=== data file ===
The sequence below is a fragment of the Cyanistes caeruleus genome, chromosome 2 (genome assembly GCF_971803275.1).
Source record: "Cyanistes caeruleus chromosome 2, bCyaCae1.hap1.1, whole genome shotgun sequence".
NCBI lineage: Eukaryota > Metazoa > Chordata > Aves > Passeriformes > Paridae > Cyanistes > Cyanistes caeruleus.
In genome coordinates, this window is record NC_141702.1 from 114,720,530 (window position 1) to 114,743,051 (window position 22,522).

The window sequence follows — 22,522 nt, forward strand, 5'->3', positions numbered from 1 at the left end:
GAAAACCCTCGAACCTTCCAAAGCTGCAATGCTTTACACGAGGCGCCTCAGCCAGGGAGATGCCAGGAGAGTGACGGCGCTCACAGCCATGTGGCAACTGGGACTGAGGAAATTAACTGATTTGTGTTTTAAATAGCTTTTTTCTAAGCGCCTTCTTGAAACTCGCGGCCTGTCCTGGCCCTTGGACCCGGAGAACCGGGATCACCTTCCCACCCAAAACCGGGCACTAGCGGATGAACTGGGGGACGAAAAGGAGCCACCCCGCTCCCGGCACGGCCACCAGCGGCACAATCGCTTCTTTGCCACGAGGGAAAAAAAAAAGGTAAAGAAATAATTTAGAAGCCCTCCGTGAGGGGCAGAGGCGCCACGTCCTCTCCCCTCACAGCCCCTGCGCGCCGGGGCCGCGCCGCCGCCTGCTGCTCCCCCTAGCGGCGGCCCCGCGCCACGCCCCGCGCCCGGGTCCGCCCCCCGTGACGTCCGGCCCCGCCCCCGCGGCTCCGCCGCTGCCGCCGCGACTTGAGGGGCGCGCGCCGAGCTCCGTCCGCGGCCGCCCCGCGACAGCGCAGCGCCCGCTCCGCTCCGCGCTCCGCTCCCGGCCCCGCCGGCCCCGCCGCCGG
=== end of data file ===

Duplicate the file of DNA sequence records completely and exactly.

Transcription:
The sequence below is a fragment of the Cyanistes caeruleus genome, chromosome 2 (genome assembly GCF_971803275.1).
Source record: "Cyanistes caeruleus chromosome 2, bCyaCae1.hap1.1, whole genome shotgun sequence".
NCBI lineage: Eukaryota > Metazoa > Chordata > Aves > Passeriformes > Paridae > Cyanistes > Cyanistes caeruleus.
In genome coordinates, this window is record NC_141702.1 from 114,720,530 (window position 1) to 114,743,051 (window position 22,522).

The window sequence follows — 22,522 nt, forward strand, 5'->3', positions numbered from 1 at the left end:
GAAAACCCTCGAACCTTCCAAAGCTGCAATGCTTTACACGAGGCGCCTCAGCCAGGGAGATGCCAGGAGAGTGACGGCGCTCACAGCCATGTGGCAACTGGGACTGAGGAAATTAACTGATTTGTGTTTTAAATAGCTTTTTTCTAAGCGCCTTCTTGAAACTCGCGGCCTGTCCTGGCCCTTGGACCCGGAGAACCGGGATCACCTTCCCACCCAAAACCGGGCACTAGCGGATGAACTGGGGGACGAAAAGGAGCCACCCCGCTCCCGGCACGGCCACCAGCGGCACAATCGCTTCTTTGCCACGAGGGAAAAAAAAAAGGTAAAGAAATAATTTAGAAGCCCTCCGTGAGGGGCAGAGGCGCCACGTCCTCTCCCCTCACAGCCCCTGCGCGCCGGGGCCGCGCCGCCGCCTGCTGCTCCCCCTAGCGGCGGCCCCGCGCCACGCCCCGCGCCCGGGTCCGCCCCCCGTGACGTCCGGCCCCGCCCCCGCGGCTCCGCCGCTGCCGCCGCGACTTGAGGGGCGCGCGCCGAGCTCCGTCCGCGGCCGCCCCGCGACAGCGCAGCGCCCGCTCCGCTCCGCGCTCCGCTCCCGGCCCCGCCGGCCCCGCCGCCGG